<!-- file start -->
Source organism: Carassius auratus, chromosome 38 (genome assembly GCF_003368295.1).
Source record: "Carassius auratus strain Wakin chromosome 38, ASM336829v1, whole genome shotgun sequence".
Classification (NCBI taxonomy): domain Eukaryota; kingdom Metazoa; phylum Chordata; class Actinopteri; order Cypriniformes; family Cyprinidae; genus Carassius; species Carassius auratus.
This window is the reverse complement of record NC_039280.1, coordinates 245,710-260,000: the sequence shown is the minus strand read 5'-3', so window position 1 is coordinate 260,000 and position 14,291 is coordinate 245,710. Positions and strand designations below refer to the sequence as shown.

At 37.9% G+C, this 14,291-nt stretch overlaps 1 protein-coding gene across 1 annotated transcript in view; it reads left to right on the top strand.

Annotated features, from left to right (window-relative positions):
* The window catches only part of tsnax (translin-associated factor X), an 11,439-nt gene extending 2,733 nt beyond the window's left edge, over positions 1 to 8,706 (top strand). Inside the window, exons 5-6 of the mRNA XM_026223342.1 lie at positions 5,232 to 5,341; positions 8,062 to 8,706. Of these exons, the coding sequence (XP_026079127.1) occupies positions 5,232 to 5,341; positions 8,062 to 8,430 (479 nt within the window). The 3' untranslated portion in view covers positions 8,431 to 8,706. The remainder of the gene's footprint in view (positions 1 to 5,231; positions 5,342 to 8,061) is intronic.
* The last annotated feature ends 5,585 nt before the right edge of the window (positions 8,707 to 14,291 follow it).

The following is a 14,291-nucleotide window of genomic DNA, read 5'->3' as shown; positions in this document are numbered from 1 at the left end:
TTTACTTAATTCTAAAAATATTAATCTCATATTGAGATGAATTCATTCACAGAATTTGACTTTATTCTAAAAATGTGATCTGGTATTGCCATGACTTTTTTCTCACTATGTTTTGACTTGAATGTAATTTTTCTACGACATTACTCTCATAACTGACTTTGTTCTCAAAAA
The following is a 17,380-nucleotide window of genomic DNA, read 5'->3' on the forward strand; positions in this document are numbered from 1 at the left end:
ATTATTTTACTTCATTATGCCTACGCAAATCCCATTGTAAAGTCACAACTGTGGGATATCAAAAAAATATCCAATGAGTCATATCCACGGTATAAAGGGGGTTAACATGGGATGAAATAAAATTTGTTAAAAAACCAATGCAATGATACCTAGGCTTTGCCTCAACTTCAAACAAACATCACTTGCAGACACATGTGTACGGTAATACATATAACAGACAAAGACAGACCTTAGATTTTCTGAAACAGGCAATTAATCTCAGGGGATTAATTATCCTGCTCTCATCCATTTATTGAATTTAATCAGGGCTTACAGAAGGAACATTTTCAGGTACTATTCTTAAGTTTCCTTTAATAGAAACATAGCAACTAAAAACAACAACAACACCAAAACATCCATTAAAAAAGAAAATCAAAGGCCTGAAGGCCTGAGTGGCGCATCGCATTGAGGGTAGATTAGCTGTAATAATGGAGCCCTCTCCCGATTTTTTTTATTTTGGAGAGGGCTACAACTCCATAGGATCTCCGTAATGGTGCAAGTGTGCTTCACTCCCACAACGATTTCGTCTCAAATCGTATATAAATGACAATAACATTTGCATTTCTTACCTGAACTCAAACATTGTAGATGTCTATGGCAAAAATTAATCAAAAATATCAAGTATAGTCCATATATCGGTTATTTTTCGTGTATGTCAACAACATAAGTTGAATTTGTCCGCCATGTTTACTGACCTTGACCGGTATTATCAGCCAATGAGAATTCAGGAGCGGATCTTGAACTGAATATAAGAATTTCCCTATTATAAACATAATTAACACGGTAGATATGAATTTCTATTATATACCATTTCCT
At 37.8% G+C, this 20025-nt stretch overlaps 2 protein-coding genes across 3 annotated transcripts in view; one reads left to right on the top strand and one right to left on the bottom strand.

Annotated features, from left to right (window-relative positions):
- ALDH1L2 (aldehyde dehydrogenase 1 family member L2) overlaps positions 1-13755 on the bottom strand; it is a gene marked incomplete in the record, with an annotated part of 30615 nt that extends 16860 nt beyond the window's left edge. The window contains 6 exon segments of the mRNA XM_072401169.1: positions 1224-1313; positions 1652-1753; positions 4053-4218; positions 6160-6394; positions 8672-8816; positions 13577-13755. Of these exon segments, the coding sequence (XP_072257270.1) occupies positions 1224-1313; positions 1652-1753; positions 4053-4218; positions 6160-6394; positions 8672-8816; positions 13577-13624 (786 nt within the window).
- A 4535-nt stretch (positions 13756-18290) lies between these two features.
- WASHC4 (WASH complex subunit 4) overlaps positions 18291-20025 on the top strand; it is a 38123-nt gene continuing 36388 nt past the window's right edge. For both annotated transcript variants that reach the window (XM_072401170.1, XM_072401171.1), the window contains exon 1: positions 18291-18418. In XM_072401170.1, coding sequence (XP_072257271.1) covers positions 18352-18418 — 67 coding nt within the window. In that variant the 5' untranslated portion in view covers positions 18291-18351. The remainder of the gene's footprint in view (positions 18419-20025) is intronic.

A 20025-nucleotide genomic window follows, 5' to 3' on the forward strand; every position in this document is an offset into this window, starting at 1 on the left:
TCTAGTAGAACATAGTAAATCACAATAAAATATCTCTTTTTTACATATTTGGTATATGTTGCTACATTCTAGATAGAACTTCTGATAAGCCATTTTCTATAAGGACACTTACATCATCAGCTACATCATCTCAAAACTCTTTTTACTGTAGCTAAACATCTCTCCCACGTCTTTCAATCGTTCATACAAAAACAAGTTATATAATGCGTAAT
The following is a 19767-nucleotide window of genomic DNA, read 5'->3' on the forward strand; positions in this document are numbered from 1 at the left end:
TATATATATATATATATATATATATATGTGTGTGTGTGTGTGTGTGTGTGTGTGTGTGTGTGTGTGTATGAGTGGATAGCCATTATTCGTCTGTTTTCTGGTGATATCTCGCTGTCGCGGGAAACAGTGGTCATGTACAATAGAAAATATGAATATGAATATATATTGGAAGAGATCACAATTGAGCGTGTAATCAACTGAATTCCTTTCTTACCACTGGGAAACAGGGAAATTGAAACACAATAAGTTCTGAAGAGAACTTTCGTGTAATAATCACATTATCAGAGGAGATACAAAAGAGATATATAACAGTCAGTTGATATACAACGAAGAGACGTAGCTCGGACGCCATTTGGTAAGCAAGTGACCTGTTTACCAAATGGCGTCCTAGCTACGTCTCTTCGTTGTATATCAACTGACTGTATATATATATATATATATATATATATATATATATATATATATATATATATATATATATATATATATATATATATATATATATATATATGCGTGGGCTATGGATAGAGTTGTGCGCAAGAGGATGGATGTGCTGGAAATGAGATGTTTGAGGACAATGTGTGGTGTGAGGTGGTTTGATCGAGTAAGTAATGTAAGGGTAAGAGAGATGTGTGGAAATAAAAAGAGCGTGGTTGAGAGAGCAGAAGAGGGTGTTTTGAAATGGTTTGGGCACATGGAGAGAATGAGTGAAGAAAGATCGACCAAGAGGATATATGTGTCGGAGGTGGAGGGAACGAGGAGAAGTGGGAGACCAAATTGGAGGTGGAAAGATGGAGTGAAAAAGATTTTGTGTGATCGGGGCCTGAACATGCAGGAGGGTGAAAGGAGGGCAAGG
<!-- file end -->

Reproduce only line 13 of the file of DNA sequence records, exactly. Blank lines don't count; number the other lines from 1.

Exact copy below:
At 37.8% G+C, this 20025-nt stretch overlaps 2 protein-coding genes across 3 annotated transcripts in view; one reads left to right on the top strand and one right to left on the bottom strand.